According to the National Self Defense Survey conducted by Florida State University criminologists in 1994, the rate of Defensive Gun Uses can be projected nationwide to approximately 2.5 million per year -- one Defensive Gun Use every 13 seconds.
Among 15.7% of gun defenders interviewed nationwide during The National Self Defense Survey, the defender believed that someone "almost certainly" would have died had the gun not been used for protection -- a life saved by a privately held gun about once every 1.3 minutes. (In another 14.2% cases, the defender believed someone "probably" would have died if the gun hadn't been used in defense.)
In 83.5% of these successful gun defenses, the attacker either threatened or used force first -- disproving the myth that having a gun available for defense wouldn't make any difference.
In 91.7% of these incidents the defensive use of a gun did not wound or kill the criminal attacker (and the gun defense wouldn't be called "newsworthy" by newspaper or TV news editors). In 64.2% of these gun-defense cases, the police learned of the defense, which means that the media could also find out and report on them if they chose to.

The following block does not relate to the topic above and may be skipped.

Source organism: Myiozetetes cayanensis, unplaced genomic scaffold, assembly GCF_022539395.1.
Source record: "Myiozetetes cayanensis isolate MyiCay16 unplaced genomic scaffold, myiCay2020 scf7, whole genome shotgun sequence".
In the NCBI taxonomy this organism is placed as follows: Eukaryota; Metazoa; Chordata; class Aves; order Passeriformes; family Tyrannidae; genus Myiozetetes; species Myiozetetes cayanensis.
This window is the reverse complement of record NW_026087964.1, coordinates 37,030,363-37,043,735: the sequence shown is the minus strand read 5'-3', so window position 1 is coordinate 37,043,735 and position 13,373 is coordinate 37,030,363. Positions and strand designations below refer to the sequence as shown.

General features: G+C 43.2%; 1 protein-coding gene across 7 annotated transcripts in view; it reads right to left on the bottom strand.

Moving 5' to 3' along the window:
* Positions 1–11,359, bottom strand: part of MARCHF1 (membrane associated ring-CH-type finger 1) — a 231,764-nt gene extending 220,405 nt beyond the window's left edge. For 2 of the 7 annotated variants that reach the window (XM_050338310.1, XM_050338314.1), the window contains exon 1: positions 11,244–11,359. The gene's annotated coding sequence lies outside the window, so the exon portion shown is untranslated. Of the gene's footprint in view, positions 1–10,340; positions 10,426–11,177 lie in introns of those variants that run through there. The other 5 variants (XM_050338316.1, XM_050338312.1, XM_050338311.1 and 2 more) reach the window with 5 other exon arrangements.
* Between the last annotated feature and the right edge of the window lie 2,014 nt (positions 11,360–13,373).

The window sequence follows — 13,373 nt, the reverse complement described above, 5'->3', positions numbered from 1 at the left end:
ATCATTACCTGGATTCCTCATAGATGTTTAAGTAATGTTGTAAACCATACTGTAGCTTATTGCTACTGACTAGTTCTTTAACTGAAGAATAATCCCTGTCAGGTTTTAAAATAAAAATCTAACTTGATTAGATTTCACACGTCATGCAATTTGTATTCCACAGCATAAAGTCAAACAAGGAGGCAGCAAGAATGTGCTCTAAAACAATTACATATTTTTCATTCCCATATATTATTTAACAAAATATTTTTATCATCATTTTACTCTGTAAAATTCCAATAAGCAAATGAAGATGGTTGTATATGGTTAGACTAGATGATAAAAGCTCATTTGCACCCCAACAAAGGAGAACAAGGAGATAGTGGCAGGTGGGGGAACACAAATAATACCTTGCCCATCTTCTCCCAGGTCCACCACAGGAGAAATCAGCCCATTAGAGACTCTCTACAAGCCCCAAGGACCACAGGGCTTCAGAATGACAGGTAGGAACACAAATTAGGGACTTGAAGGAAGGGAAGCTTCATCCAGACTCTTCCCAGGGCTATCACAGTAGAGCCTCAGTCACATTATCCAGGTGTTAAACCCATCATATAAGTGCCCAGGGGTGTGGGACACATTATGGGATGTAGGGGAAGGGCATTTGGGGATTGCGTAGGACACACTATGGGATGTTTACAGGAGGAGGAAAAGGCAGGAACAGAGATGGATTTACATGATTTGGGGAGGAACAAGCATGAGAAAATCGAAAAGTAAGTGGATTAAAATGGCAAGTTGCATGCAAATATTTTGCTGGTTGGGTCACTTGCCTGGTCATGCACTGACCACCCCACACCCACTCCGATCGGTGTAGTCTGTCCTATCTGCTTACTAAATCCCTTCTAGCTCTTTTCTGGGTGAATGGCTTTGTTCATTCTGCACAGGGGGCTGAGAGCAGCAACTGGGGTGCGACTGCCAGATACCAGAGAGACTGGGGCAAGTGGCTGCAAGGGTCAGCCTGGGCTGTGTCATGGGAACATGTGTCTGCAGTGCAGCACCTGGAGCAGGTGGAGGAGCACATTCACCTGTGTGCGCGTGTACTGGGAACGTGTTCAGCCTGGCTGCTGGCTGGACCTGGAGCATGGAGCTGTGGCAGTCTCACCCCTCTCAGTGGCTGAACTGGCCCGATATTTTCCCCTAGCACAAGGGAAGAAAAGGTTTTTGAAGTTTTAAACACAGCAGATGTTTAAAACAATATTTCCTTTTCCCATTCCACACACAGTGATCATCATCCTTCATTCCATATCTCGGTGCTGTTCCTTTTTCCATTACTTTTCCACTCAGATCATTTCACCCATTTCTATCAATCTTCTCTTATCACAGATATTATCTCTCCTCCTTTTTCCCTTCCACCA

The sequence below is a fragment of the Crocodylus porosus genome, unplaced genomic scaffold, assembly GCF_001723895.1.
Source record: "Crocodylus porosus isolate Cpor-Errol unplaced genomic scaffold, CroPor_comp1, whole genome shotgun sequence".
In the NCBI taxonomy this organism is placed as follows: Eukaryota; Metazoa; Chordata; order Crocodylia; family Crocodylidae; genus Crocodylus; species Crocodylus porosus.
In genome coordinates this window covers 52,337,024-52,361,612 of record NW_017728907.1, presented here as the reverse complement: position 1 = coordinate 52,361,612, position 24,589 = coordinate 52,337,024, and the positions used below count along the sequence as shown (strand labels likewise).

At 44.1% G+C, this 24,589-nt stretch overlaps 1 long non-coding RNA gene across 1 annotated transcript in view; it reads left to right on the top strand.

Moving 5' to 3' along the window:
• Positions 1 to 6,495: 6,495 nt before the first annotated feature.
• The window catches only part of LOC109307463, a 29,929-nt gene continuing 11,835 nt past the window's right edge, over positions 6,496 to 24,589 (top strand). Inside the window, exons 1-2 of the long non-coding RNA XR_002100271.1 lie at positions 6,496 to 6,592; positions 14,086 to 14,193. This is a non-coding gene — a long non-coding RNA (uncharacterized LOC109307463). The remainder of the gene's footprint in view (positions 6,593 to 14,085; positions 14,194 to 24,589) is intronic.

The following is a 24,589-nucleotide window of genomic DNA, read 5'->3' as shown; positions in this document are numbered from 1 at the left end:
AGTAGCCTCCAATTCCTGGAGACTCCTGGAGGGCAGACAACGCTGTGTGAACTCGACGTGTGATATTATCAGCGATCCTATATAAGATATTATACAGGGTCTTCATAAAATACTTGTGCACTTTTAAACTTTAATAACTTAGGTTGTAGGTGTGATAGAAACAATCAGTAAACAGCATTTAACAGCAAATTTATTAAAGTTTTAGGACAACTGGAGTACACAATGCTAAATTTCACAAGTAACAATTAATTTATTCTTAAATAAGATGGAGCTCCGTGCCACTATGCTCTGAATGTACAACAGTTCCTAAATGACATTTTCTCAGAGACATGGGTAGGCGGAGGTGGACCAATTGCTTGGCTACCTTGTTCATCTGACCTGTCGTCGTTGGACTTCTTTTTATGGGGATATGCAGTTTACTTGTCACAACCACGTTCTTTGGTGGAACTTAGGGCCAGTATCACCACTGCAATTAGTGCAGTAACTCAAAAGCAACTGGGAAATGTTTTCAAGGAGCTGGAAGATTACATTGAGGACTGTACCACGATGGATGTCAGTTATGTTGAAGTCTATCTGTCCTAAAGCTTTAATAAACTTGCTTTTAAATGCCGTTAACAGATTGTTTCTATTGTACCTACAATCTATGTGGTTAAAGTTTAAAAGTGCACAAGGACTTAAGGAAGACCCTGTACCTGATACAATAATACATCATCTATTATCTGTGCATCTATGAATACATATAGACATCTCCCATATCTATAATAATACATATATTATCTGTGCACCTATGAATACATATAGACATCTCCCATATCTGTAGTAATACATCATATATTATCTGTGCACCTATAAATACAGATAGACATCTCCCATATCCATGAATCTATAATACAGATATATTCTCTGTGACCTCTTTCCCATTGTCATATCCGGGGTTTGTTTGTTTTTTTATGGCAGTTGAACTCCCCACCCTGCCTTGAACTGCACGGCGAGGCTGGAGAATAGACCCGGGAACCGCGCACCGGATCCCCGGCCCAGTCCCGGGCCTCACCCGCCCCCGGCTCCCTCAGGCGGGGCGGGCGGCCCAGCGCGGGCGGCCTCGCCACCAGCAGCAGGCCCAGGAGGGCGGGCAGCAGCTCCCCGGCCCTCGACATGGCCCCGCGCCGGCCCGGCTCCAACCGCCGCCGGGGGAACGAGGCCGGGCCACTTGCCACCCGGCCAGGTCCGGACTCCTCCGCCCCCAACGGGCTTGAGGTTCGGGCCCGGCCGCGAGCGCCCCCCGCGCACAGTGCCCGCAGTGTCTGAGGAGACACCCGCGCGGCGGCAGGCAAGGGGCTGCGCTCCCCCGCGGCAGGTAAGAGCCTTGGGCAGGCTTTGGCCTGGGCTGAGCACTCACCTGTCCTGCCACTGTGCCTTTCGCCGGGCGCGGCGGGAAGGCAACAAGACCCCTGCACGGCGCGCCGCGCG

In 73.4% of these gun-defense incidents, the attacker was a stranger to the intended victim. (Defenses against a family member or intimate were rare -- well under 10%.) This disproves the myth that a gun kept for defense will most likely be used against a family member or someone you love.
In over half of these gun defense incidents, the defender was facing two or more attackers -- and three or more attackers in over a quarter of these cases. (No means of defense other than a firearm -- martial arts, pepper spray, or stun guns -- gives a potential victim a decent chance of getting away uninjured when facing multiple attackers.)
In 79.7% of these gun defenses, the defender used a concealable handgun. A quarter of the gun defenses occured in places away from the defender's home.
Source: "Armed Resistance to Crime: The Prevalence and Nature of Self-Defense with a Gun," by Gary Kleck and Marc Gertz, in The Journal of Criminal Law & Criminology, Northwestern University School of Law, Volume 86, Number 1, Fall, 1995